And so, to me, disability pride is loving yourself regardless. We all have different issues in our lives. Some of them are really obvious. I wear my disability, you know, on my wheelchair. When I go down the street, people are like, “Oh, the girl in the wheelchair.” I’m sure you can relate to that.

RUTLEDGE: Just a little bit.

[Both laugh]

ACTON: Yeah. Other people may have a mental health disability, a hidden disability, right? And [they] may be discriminated against even more so because no one understands why they’re doing things a certain way, or acting a certain way, or whatever it is. So you really can’t judge, right? The person who walks down the street who quote unquote “doesn’t look like they have a disability” versus someone who has an obvious disability, you really don’t know how they internalize it and how it impacts their lives, right? And that’s something I had to learn early on, is that it’s not Disability Olympics. It’s not that one of us has a “worse” quote unquote disability than the other or, a “better,” right? It’s a really personal experience.

And so I think for me disability pride is being proud of who you are, accepting your disability, accepting it as part of your uniqueness, and your amazingness, and your ability, your diversity. And I really see disability as adding to the strength of our community, right? Just like race, and ethnicity, and age, and all these other things that make up the unique and complicated complexity of the diversity in our community. Disability is part of that, and it’s something that we should be proud of. It’s something that we will experience, if we live long enough, frankly, right? Whether you’re born with it, whether you acquire it, whether you age into it as an older adult. Whether it’s temporary, or it’s permanent, or it’s a friend or a family. Disability is part of the human experience. And I think that’s disability pride, is understanding that. It’s not good or bad, it just is.

RUTLEDGE: I love your statement – it isn’t good or bad it just is what it is – because I feel like that toward my disability. My whole life, I’ve had people say, “Oh, I’m praying for you.” “Oh, I’m so sorry you have a disability.” And it’s just like, ah… It is what it is. And for me at least, it’s all I ever knew. However, that’s been a really interesting and somewhat disjointed journey for me. When I was growing up, not having a lot of other people in my life with disabilities around me, I think that I – especially in my teenage years – became really obsessed with the idea of trying to assimilate into able-bodied society as much as I could.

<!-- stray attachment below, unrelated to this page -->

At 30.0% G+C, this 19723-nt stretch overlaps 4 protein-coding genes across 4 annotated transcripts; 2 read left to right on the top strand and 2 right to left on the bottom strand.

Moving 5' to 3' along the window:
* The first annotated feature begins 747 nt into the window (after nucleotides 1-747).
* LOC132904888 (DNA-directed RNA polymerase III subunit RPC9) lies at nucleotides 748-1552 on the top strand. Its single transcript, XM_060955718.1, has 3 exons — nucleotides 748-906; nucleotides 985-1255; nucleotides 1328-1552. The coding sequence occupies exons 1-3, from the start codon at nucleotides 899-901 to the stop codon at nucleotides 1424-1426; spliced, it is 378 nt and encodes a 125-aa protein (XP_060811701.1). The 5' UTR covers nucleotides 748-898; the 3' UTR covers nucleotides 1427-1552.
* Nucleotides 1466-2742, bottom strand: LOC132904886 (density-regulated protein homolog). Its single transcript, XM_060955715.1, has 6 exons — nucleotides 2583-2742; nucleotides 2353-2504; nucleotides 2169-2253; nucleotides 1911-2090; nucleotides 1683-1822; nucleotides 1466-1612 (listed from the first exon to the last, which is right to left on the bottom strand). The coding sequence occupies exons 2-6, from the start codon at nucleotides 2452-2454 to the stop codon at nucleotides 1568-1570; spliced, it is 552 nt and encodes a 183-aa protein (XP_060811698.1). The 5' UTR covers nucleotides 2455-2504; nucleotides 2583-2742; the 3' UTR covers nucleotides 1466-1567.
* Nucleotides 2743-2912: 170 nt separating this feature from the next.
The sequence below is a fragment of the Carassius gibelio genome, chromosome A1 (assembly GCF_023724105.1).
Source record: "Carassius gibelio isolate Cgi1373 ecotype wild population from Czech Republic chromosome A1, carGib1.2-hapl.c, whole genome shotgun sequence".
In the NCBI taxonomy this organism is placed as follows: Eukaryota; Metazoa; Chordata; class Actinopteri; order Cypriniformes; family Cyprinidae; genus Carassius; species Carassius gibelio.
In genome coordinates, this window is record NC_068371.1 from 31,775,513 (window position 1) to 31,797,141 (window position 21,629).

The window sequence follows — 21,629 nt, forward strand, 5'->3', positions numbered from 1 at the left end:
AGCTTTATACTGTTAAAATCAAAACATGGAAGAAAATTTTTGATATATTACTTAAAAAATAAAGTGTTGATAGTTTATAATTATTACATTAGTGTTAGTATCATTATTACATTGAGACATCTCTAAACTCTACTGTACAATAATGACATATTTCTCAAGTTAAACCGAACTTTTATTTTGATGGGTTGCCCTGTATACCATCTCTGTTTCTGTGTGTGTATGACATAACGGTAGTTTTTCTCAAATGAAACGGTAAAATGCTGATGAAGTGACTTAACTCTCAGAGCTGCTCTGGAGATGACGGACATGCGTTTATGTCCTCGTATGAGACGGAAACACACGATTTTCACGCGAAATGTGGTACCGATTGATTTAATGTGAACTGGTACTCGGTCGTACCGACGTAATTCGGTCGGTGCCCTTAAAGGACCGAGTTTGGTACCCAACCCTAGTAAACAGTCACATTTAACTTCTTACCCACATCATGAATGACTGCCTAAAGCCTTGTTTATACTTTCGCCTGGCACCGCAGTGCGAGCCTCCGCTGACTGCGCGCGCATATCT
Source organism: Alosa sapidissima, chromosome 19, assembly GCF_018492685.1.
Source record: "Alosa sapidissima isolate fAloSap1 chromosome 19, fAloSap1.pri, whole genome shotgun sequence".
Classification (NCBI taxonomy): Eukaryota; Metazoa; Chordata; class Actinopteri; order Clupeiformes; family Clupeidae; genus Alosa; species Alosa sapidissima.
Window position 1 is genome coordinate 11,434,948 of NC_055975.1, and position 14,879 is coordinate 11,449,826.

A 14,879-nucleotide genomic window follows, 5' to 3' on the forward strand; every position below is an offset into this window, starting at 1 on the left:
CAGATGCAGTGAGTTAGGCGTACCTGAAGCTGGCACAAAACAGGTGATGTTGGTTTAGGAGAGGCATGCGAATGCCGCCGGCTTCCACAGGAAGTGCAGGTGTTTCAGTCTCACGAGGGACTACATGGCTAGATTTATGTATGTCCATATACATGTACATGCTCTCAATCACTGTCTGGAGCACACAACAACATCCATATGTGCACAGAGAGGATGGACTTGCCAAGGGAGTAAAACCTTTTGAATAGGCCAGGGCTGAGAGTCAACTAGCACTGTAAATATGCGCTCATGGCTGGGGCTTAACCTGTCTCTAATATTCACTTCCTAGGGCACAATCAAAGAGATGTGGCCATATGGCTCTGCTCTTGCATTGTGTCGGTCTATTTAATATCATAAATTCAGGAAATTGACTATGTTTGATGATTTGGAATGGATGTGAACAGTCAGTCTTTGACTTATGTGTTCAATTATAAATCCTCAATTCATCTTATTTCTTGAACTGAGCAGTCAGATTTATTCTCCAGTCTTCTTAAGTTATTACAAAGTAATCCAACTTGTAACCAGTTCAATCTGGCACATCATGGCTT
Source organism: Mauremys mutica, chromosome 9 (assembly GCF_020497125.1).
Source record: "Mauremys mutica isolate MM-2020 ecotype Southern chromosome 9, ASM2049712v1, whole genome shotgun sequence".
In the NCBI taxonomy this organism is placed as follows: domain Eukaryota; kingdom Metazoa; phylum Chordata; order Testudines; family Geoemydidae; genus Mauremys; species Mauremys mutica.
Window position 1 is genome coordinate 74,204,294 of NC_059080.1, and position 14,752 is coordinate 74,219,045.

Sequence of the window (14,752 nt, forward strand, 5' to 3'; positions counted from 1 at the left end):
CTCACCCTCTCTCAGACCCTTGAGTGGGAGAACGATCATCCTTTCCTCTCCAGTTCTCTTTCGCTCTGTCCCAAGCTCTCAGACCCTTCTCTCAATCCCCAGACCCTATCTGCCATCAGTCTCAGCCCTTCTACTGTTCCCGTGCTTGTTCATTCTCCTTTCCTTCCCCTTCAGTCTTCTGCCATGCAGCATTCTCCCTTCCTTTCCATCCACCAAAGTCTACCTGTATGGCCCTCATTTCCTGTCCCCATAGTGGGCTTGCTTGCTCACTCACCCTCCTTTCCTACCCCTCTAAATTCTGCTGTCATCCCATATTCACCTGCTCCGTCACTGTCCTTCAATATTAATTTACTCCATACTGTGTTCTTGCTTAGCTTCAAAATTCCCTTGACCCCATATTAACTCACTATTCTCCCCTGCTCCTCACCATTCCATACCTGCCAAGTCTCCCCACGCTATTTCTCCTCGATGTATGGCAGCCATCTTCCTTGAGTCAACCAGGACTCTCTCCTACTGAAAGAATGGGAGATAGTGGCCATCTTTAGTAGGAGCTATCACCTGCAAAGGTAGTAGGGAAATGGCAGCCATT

Like, something that comes to mind for me is when I was a senior in high school and I had my senior portraits taken – you know, next to the tree, and in the field… And what everybody does when they have their senior pictures taken… I insisted that I not be seen in my wheelchair in any of those pictures. And that was very, very important to me. And now, I think back on that and it just makes me cringe. I just cringe at myself, but I was that ashamed. That I didn’t want in the permanent annals of the yearbook or whatever that I was the one with the wheelchair, even though everybody knew that I was. And, you know, just the things… Body acceptance I think was really hard for me because my body is very different. And I grew up with a very prim and proper mother who for many many years pinned shoulder pads into all my clothes so it looked like my shoulders were quote unquote “normal.”

I got messages. I didn’t date all through school. I thought that I was very unattractive and that nobody would ever want to be with a girl with a wheelchair. So I think that all of these external messages that I got throughout my growing up really never gave me much inspiration to be proud of my disability. I think I definitely just kind of looked at it as: it is what it is. And it’s taken me really until my 40s to realize that my disability has informed all of the decisions in my life. And it has made me who I am as a human being. But that I’m proud of that, and I love that. And if somebody came up to me tomorrow and offered me a pill that would take my whole disability away and I could do everything that everybody else could do, I don’t think I would probably even take it. Because I figured out my life the way it is. That would be a lot of change really quick.

ACTON: Right.

RUTLEDGE: So, I think that that’s really where disability pride was not something that was instilled in me. And what was instilled in me, and what I spent the majority of my life doing was trying to be as un-disabled as possible with a completely obvious disability, which is ridiculous when I say it out loud to you. But it’s true.